HISTORY 277 SYLLABUS:
LAW AND AMERICAN HISTORY
SPRING 2004

Cynthia Cumfer (I go by Cindy)
Office: Library 394 (the far south end of the new wing)
Office Hours: by appointment. I have an open-door policy. If you see me in, please feel free to stop by without an appointment.
(503) 771-1112, x7332
cynthia.cumfer@reed.edu

COURSE DESCRIPTION

What is law? Who creates law? What causes law to change? Does the American legal system reinforce or challenge societal power structures? What is the relationship between law and culture?

These are historical as well as legal questions. In this conference, we will examine the development of customary, common, positive, judicial and federal and state constitutional law in the United States from the American Revolution until the present. Conference participants will explore the role of customary and English common law and the development of an American doctrine of Constitutional law in the new republic. We will analyze the growth of the legal profession and changing ideas about the role of law in the United States during the nineteenth and twentieth centuries. Conference readings will consider the evolution of legal doctrines about property, corporations, employment, personal injury, and criminal law. We will pay particular attention to the relationship between economics and the law; to unwritten law; and to laws affecting those marginalized in the political process--native Americans, women, and racial, religious and sexual minorities. In addition to historical texts, we will read legal cases and will examine several famous trials.

You will engage in the historical inquiry by in-class discussion and analysis and by writing two papers. The first paper of 6 to 8 pages will be an analysis of a topic related to our class readings. The second paper of 12 to 14 pages will be a historiographic or a research paper on a topic raised by our readings or class discussion. You will discuss the challenges and findings of your second paper with the class during the final weeks. In lieu of the second paper, you have the option of writing short weekly reflection papers on topics you choose related to the weekly readings.

REQUIRED TEXTS

Nancy F. Cott, Public Vows: A History of Marriage and the Nation (Cambridge, 2000)
Kermit L. Hall, The Magic Mirror: Law in American History (New York, 1989)
Hendrik Hartog and William E. Nelson, eds., Law as Culture and Culture as Law: Essays in Honor of John Phillip Reid (Madison, 2000)
Morton J. Horwitz, The Transformation of American Law, 1780-1860 (Cambridge, 1977)
Morton J. Horwitz, The Transformation of American Law, 1870-1960 (New York, 1992)
Darnell M. Hunt, O.J. Simpson Facts and Fictions: News Rituals in the Construction of Reality (Cambridge, 1999)
Buckner F. Melton, Jr., Aaron Burr: Conspiracy to Treason (New York, 2002)
Jeffrey P. Moran, The Scopes Trial: A Brief History with Documents (Boston, 2002)
Christopher L. Tomlins, Law, Labor, and Ideology in the Early American Republic (Cambridge, 1993)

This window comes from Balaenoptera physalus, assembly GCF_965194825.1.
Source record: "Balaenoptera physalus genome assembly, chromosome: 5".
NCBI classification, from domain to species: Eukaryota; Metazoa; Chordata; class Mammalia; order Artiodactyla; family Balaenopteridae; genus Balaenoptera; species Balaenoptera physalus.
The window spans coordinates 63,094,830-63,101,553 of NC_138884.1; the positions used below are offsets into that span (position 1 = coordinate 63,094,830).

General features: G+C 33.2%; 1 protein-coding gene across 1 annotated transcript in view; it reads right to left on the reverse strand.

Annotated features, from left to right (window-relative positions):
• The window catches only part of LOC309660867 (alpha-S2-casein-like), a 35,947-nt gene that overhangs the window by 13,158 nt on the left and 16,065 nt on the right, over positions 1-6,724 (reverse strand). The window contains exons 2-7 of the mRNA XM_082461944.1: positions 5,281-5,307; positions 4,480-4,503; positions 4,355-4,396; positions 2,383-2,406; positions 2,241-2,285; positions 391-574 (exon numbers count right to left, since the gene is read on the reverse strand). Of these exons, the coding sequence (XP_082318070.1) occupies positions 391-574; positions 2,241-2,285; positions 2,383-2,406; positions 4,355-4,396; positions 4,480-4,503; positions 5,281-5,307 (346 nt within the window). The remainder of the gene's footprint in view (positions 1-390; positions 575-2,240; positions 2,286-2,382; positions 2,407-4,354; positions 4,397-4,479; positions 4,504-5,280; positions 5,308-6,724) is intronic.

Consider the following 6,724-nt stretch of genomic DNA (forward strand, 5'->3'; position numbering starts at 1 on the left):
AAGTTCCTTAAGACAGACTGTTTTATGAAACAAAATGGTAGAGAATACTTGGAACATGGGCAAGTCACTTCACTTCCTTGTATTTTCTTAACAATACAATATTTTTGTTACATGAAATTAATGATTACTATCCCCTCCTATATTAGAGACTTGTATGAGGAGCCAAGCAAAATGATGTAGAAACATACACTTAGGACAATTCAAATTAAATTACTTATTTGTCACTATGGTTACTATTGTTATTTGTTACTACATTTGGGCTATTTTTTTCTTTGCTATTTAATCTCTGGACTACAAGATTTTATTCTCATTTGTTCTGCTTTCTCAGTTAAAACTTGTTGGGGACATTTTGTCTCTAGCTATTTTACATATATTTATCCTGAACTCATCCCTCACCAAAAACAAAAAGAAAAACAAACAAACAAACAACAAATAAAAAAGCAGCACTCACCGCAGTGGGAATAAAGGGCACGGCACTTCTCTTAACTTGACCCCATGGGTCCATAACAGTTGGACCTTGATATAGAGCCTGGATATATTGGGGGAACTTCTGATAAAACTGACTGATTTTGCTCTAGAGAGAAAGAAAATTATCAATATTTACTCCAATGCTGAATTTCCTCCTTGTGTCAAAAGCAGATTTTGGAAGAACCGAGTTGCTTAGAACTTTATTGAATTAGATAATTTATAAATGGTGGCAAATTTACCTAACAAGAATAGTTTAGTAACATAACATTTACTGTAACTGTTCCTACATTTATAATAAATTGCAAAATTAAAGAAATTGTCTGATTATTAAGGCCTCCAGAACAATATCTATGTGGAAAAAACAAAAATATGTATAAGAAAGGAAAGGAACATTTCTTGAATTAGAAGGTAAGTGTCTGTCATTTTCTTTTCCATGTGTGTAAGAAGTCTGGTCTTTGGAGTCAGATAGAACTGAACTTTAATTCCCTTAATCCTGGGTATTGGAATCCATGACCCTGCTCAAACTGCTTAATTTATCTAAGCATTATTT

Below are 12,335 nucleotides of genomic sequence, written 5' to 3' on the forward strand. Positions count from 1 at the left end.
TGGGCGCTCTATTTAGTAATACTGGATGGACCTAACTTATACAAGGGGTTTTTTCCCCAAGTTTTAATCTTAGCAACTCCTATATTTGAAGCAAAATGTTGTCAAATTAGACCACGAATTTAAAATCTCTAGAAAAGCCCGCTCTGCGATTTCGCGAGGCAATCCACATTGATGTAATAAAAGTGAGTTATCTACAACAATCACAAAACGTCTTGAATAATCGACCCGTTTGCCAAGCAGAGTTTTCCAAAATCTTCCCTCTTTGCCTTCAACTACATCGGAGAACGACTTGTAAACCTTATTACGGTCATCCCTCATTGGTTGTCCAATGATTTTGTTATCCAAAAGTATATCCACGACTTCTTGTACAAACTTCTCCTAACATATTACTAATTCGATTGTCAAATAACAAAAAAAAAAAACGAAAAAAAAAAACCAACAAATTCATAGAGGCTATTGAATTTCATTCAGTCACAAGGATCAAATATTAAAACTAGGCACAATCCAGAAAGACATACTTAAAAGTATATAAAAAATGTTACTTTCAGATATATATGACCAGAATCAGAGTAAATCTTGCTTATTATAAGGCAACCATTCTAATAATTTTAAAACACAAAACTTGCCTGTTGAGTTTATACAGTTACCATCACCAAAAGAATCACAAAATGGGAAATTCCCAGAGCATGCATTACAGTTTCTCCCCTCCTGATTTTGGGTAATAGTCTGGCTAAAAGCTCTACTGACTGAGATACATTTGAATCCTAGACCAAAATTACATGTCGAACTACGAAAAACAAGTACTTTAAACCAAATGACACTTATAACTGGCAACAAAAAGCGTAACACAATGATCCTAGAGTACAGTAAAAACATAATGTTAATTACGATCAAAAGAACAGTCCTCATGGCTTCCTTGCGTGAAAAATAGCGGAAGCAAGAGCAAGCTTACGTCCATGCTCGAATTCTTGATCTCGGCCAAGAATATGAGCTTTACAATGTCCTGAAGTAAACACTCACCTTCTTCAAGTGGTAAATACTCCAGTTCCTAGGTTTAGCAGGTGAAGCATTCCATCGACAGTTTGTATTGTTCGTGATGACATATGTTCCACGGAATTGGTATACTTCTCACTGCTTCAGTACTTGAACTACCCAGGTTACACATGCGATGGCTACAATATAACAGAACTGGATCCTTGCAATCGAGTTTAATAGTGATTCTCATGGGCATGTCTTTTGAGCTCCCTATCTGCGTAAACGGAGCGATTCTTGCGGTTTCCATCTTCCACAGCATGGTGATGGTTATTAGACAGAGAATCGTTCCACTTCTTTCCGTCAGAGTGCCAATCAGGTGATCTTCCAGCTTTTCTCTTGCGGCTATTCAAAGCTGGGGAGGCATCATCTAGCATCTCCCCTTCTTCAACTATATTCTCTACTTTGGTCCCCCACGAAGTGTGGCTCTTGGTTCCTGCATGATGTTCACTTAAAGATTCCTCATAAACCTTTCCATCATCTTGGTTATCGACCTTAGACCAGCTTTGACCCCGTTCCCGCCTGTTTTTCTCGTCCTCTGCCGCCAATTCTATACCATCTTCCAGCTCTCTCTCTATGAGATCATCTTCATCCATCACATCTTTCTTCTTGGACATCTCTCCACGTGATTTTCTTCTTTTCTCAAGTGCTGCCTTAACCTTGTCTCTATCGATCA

All required readings are on library reserve. All required journal articles and law review articles are also on e-reserve. If the bookstore does not have enough copies of a required text, you should check amazon.com.

For general background on the law and American history, consult the following:

Melvin I. Urofsky and Paul Finkelman, A March of Liberty: A Constitutional History of the United States (2nd ed., New York, 2002), Volumes I and II
Lawrence M. Friedman, A History of American Law (2nd ed., New York, 1985)
___, American Law in the 20th Century (New Haven, 2002)
Lawrence M. Friedman and Harry N. Scheiber, American Law and Constitutional Order: Historical Perspectives (Cambridge, 1988)
Michael Les Benedict, The Blessings of Liberty: A Concise History of the Constitution of the United States (Lexington, 1996)

For an excellent website on famous trials, including the three we examine in this conference, visit: http://www.law.umkc.edu/faculty/projects/ftrials/ftrials.htm

SCHEDULE OF READINGS AND CLASSES

BACKGROUND AND CONCEPTUALIZATION

January 27: Introduction

January 29: Historiography and Approaches to Legal History

Gerald B. Wetlaufer, "Systems of Belief in Modern American Law: A View from Century's End," 49 Am. U. L. Rev. 1 (October 1999) [read up to "II. Dimensions of Difference"] Pt.1 (pp. 1-24), Pt. 2 (pp. 25-48), Pt.3 (pp. 49-59)

Kermit L. Hall, The Magic Mirror: Law in American History (New York, 1989), 3-8

John T. Noonan, Jr., Persons and Masks of the Law: Cordozo, Holmes, Jefferson, and Wythe as Makers of the Masks (New York, 1976), 3-64

Christopher Tomlins, "Roundtable: Expanding the Boundaries of Legal History," paper at conference for the Society for Historians of the Early American Republic, July 16, 1999

Recommended:

Ron Harris, "The Encounters of Economic History and Legal History," Law and History Review, 21 (Summer 2003), 297-346 [available in Lexis-Nexus]
Kimberle Crenshaw, et. al., eds., Critical Race Theory: The Key Writings that Formed the Movement (New York, 1995)
David M. Trubek, "Where the Action Is: Critical Legal Studies and Empiricism," 36 Stan. L. Rev. 575-622 (1984)
James Willard Hurst, Law and Social Process in United States History (Ann Arbor, 1960)
David Sugarman, ed., Law in History: Histories of Law and Society (New York, 1996), Vols. I and II Austin Sarat and Thomas R. Kearns, eds., History, Memory, and the Law (Ann Arbor, 1999)

NATIONAL ORIGINS